| According to Jones Lang LaSalle (JLL), we are entering a very sensitive period for global markets, and Ireland’s close links to the UK is of concern from an economic perspective.
It is too early to predict how Brexit will unfold and what its longer-term impact on the Irish economy will be, however there may be some wins for Ireland in the short-term. Ireland is well positioned from an occupier perspective to benefit from some of the post-Brexit uncertainty, and we are expecting to see a positive short-term bounce in demand from occupiers. A key question that a number of our clients are asking us at the moment is: ‘Is there enough existing and pipeline space to allow Dublin to accommodate an increase in demand?’ Existing Stock In the last 5 years, we have seen the vacancy rate fall from 23.6% to 6.7%.
This is significantly below the European average of 8.6% and is the lowest vacancy rate the Dublin market has ever seen. The vacancy rate in the city centre is even tighter than this at 3.3% and for new occupiers looking to enter the Dublin market, or for existing occupiers looking to expand, there is very limited choice of existing buildings available. In the city centre, there are no buildings completed and available with vacancy greater than 45,000 sq ft. In the suburbs, there 3 buildings available in this size category, offering slightly more choice to occupiers who are looking for an out-of-town location.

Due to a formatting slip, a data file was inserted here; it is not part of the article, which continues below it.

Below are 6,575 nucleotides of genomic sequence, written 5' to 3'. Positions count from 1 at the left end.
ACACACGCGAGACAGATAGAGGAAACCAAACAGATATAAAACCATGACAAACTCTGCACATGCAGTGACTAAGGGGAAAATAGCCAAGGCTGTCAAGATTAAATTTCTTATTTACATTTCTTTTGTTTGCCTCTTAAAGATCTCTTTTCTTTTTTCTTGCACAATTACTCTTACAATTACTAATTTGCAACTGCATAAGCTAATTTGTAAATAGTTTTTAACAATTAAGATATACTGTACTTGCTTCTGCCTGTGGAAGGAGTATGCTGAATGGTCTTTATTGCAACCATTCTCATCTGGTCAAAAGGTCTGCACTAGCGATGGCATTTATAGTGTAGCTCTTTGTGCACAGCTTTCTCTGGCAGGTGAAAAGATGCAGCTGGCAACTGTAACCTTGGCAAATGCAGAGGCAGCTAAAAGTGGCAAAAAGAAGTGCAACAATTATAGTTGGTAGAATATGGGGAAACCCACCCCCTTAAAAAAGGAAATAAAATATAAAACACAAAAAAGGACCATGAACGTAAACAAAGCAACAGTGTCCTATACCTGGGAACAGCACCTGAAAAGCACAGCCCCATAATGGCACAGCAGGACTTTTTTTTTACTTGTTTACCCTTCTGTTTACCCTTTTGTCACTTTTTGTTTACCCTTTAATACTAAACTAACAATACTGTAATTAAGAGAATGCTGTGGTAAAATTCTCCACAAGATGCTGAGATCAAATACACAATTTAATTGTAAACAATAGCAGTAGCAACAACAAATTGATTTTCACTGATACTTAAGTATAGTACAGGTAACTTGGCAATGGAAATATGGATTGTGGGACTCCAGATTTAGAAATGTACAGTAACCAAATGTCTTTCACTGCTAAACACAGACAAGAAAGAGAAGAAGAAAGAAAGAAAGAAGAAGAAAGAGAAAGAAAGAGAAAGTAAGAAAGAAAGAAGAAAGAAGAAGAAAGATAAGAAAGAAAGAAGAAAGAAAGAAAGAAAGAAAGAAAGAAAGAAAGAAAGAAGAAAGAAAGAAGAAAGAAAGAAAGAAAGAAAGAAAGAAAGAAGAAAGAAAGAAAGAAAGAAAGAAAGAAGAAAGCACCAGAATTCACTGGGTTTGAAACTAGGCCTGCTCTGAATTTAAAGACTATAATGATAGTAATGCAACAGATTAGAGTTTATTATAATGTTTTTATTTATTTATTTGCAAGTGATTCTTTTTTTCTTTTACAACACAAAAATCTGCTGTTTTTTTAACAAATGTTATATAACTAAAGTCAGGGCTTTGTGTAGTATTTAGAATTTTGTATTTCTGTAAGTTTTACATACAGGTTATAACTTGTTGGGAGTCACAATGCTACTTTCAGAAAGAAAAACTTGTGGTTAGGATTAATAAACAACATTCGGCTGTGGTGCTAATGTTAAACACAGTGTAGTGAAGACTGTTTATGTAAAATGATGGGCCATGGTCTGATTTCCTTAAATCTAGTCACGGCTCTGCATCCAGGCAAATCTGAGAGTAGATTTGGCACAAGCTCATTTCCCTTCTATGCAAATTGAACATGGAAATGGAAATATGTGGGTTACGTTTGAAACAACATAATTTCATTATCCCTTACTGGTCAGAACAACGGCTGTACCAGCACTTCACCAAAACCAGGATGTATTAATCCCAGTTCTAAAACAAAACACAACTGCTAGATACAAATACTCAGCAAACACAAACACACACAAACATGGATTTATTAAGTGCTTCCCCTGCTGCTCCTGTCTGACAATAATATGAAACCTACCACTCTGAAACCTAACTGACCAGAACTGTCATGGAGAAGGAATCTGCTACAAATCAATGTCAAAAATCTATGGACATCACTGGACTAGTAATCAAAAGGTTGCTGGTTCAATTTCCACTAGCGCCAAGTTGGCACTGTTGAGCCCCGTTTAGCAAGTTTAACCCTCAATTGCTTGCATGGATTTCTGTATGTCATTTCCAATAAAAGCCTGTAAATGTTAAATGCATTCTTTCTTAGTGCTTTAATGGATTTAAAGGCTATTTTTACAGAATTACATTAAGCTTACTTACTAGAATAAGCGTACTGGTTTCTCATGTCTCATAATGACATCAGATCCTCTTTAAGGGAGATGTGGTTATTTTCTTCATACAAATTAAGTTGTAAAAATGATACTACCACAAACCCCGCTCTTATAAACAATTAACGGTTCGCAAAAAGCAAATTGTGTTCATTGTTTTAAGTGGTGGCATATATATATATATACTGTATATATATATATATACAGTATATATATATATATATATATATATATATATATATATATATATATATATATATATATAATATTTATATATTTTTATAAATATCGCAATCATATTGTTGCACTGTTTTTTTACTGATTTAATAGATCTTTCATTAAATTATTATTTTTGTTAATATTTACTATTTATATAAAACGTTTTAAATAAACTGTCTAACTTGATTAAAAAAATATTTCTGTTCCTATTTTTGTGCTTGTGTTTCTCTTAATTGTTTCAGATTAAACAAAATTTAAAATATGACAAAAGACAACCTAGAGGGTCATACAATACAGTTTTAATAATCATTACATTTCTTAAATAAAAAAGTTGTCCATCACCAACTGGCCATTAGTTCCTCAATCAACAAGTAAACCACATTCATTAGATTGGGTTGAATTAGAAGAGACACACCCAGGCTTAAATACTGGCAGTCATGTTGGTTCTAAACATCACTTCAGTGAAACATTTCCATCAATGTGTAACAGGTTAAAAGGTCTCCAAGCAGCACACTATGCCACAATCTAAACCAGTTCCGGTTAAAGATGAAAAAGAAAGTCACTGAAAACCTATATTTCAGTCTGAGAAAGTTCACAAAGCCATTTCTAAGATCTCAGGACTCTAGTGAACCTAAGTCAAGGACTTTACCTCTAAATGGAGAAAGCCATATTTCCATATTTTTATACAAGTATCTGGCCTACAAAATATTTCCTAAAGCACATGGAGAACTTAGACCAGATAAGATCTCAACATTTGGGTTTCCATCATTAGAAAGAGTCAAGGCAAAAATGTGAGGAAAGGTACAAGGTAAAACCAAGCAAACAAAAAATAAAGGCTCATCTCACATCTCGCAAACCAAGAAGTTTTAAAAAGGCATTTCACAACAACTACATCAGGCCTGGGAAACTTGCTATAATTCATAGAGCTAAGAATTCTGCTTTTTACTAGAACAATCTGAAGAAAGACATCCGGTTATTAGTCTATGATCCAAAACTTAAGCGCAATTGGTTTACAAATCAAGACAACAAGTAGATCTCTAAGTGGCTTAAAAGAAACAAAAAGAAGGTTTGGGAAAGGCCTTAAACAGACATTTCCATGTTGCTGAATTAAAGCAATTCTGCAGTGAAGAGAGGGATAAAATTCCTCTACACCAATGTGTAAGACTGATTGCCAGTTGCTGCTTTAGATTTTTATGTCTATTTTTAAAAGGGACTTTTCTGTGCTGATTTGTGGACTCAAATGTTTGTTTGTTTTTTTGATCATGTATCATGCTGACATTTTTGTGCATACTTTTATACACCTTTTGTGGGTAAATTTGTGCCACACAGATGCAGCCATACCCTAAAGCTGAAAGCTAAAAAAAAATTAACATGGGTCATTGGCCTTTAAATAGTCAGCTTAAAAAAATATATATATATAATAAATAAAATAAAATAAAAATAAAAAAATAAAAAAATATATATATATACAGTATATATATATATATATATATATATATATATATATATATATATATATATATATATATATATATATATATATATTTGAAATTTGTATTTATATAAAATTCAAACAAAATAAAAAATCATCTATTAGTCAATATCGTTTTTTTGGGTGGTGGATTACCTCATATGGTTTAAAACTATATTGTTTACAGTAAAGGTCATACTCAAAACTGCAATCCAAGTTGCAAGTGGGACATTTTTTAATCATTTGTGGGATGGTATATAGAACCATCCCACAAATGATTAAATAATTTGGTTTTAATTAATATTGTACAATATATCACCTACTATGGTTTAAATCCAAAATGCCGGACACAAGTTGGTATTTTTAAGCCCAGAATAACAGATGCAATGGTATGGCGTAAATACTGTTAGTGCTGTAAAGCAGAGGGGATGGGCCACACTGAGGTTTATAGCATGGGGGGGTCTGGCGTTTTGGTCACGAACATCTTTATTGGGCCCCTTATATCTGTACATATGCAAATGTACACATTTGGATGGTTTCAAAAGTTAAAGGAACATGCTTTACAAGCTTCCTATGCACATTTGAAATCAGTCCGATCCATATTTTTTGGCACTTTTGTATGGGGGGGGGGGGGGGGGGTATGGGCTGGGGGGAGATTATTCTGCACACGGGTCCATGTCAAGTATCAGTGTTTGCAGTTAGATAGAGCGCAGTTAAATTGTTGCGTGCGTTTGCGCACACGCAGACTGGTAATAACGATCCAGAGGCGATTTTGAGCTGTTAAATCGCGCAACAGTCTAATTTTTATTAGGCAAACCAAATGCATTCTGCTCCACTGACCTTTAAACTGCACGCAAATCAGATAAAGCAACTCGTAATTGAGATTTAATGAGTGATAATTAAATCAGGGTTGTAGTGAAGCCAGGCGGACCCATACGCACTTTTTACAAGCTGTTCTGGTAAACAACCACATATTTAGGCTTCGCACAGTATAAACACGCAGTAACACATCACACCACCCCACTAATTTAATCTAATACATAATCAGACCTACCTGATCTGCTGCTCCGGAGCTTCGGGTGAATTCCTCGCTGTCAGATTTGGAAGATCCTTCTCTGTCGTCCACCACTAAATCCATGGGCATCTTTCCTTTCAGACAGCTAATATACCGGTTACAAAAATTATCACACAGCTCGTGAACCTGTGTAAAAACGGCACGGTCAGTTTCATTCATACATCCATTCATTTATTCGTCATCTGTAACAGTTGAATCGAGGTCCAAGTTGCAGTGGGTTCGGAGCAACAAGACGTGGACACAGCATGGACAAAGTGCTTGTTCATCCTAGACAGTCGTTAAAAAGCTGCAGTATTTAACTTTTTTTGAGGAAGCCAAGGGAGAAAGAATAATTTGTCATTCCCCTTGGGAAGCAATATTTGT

The sharp fall in vacancy is not just a result of no construction activity, but also a result of strong take-up. This has averaged 2 million sq ft per annum for the last 10 years and has helped to occupy the over-supply of accommodation that was built during the boom. In 5 years (2011 – 2015), not a single new office building was completed.
For a more extensive article see our July/August 2016 Issue of Irish Construction Industry Magazine available on subscription, contact Linda Doran email@example.com